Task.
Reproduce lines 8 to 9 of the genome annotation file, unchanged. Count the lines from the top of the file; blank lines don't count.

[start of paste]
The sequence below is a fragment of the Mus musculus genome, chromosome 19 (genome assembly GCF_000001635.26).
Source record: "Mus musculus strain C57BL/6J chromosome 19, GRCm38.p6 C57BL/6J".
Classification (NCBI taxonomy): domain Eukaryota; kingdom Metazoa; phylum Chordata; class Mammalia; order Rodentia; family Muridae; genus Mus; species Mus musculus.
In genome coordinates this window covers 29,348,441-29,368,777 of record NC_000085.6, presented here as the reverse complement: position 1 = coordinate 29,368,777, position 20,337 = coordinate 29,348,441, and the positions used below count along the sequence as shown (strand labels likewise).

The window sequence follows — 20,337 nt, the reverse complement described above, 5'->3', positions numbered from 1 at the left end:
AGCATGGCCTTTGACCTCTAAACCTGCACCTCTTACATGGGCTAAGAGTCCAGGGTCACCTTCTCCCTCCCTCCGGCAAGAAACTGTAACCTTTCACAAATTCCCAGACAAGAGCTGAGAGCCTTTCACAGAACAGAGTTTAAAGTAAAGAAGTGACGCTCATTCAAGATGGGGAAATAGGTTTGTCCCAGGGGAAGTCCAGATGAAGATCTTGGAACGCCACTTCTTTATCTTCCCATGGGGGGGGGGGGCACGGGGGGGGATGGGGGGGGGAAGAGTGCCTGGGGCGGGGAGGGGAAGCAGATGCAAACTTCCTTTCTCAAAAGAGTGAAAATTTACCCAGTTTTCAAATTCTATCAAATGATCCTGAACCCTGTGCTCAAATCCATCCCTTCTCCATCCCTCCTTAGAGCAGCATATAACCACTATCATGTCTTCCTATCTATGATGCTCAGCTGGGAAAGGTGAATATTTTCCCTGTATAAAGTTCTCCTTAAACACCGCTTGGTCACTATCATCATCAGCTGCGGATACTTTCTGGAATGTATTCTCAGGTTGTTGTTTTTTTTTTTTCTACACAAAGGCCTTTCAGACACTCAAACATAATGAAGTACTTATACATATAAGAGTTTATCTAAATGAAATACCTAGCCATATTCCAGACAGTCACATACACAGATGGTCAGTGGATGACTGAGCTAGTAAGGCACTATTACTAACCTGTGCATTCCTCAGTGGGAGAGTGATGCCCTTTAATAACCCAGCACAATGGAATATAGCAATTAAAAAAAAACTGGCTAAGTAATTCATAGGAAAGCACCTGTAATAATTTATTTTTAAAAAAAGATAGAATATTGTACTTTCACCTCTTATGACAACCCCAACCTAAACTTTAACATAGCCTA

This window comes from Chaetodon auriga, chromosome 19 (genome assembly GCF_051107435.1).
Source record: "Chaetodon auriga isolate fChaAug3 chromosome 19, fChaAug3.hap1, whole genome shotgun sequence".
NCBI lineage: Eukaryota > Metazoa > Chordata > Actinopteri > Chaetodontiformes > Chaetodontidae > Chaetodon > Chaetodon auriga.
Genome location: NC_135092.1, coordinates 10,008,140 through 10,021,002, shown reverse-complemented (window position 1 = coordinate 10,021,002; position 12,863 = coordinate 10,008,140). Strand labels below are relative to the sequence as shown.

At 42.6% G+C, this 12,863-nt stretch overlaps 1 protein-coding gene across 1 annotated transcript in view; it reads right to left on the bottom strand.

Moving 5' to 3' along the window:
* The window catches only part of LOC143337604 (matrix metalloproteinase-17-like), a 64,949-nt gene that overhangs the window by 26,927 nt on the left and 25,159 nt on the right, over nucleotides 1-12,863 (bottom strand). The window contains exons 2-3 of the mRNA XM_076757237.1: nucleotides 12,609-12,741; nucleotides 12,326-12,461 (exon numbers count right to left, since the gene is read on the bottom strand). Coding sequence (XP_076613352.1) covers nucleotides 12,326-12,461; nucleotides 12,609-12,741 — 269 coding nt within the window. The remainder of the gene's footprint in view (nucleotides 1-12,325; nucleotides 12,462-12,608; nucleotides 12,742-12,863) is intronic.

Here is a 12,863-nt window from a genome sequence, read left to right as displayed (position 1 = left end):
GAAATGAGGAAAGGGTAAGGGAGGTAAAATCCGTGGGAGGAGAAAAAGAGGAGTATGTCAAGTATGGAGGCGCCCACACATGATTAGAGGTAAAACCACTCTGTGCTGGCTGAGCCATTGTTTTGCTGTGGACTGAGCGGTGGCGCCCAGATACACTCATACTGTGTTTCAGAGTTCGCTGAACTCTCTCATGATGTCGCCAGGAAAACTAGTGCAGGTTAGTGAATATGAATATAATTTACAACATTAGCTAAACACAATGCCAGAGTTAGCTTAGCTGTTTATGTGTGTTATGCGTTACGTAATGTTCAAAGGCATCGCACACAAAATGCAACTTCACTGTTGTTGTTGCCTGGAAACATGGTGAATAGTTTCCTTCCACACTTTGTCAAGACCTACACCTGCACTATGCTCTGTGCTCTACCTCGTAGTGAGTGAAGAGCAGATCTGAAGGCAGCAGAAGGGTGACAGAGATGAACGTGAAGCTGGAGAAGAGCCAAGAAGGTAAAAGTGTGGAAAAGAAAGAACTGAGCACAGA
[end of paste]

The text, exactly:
Source record: "Chaetodon auriga isolate fChaAug3 chromosome 19, fChaAug3.hap1, whole genome shotgun sequence".
NCBI lineage: Eukaryota > Metazoa > Chordata > Actinopteri > Chaetodontiformes > Chaetodontidae > Chaetodon > Chaetodon auriga.